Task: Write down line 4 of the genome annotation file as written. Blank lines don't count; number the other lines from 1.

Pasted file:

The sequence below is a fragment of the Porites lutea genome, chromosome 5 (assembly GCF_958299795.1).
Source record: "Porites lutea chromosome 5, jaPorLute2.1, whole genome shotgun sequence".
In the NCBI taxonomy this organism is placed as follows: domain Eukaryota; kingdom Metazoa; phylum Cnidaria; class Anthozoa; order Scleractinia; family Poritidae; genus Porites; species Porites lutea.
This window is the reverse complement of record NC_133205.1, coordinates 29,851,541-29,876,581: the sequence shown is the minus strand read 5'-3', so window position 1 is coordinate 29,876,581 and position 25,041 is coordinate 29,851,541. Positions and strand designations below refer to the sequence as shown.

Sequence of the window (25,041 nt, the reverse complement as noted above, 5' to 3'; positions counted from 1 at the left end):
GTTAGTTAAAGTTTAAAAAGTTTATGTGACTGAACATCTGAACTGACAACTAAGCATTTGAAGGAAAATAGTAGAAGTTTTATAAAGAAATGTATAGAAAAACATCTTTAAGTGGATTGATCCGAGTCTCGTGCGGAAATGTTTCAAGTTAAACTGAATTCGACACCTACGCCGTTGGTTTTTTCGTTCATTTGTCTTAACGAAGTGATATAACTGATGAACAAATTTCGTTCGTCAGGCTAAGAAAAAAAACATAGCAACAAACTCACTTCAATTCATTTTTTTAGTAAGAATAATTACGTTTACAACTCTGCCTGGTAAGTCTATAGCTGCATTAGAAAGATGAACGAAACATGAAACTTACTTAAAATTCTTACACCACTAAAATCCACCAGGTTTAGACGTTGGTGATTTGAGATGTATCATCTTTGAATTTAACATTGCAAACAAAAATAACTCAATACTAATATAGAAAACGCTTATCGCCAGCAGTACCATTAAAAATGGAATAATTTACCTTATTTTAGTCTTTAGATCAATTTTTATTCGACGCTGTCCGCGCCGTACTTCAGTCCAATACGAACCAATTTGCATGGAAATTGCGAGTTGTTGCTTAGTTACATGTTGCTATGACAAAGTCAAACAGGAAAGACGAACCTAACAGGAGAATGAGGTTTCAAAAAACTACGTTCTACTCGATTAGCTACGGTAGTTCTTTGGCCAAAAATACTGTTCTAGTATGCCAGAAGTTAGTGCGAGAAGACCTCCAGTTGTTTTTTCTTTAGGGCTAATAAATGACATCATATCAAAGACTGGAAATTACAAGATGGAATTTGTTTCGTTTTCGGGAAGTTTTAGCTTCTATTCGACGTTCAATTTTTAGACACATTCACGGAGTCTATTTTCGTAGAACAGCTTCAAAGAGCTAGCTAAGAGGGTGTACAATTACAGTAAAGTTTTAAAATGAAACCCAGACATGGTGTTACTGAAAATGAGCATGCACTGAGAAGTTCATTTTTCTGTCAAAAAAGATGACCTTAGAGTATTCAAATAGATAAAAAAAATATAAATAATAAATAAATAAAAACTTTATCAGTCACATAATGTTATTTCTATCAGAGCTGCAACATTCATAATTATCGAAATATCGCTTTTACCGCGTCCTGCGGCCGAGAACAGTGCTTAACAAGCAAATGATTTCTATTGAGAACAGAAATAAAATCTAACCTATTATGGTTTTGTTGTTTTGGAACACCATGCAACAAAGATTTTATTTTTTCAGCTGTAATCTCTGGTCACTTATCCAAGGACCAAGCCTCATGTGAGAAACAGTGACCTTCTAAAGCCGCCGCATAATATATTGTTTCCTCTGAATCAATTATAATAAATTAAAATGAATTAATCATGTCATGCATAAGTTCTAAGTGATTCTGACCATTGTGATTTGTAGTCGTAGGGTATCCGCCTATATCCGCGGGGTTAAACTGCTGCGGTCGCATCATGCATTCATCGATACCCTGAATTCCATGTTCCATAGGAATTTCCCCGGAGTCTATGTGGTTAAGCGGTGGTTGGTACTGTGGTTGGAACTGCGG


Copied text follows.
This window is the reverse complement of record NC_133205.1, coordinates 29,851,541-29,876,581: the sequence shown is the minus strand read 5'-3', so window position 1 is coordinate 29,876,581 and position 25,041 is coordinate 29,851,541. Positions and strand designations below refer to the sequence as shown.